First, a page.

In this course, students discuss the design, implementation, and operation of databases using a principal relational database management system (DBMS). Many fundamental topics are covered in this course including: data modeling using entity-relationship diagrams; data storage, manipulation, and queries using structured query language (SQL); functional dependencies, normalization concepts, data warehouse architectures, data warehouse modeling, and data analytics.
The discipline of software development demands a variety of skills. Students in this course assess the fundamental practices and principles of designing and constructing object-oriented programs. They engage in substantial hands-on practice, reinforcing algorithmic thinking, logical design, precise coding, and careful attention to quality.
|Course Code||ITEC 6712||Course||Business Architecture and Process||Credits||(3 cr.)|
|Course Code||ITEC 6721||Course||Organizational and Social Dimensions of Information Systems||Credits||(3 sem. cr.)|
|Course Code||ITEC 6713||Course||Business Strategy for Competitive Advantage||Credits||(3 sem. cr.)|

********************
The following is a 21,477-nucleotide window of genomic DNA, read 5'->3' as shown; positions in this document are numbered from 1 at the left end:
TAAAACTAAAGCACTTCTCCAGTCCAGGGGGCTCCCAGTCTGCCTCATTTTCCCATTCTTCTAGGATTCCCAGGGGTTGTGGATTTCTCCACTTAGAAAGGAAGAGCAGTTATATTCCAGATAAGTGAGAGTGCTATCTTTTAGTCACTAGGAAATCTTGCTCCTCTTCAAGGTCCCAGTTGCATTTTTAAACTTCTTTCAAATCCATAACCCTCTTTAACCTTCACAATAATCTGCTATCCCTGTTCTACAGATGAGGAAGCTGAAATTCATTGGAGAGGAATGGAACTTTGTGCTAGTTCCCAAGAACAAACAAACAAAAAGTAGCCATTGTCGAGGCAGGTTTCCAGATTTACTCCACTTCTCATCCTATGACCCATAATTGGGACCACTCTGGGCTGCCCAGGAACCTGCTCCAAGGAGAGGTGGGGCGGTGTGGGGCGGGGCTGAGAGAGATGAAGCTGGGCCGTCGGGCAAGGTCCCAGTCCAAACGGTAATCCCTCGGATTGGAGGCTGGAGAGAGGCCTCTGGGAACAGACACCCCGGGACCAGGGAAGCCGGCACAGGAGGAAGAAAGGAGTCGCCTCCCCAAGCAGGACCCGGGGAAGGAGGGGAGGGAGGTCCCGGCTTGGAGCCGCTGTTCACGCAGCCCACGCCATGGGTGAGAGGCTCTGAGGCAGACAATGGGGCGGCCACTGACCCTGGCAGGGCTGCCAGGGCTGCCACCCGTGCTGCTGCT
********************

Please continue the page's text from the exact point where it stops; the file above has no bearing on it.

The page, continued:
|Course Code||ITEC 6600||Course||Foundations of Health Informatics||Credits||(3 sem. cr.)|
|Course Code||ITEC 6631||Course||Information Systems Management||Credits||(3 sem. cr.)|
|Course Code||ITEC 6645||Course||Representation of Health Information||Credits||(3 sem. cr.)|
Students in this course examine the structure and operations of organizations from an information-processing point of view and develop their skills in analyzing, designing, and improving operations. Topics include fundamental business structures; business process design, management, and optimization; decision support and automation; and enterprise resource planning and integration.
In this course, students place their technical and process work in a human context, focusing on issues and effects in a broader domain. Topics include organizational behavior and change; intellectual property issues; ethics, professionalism, and social impact; and privacy and security.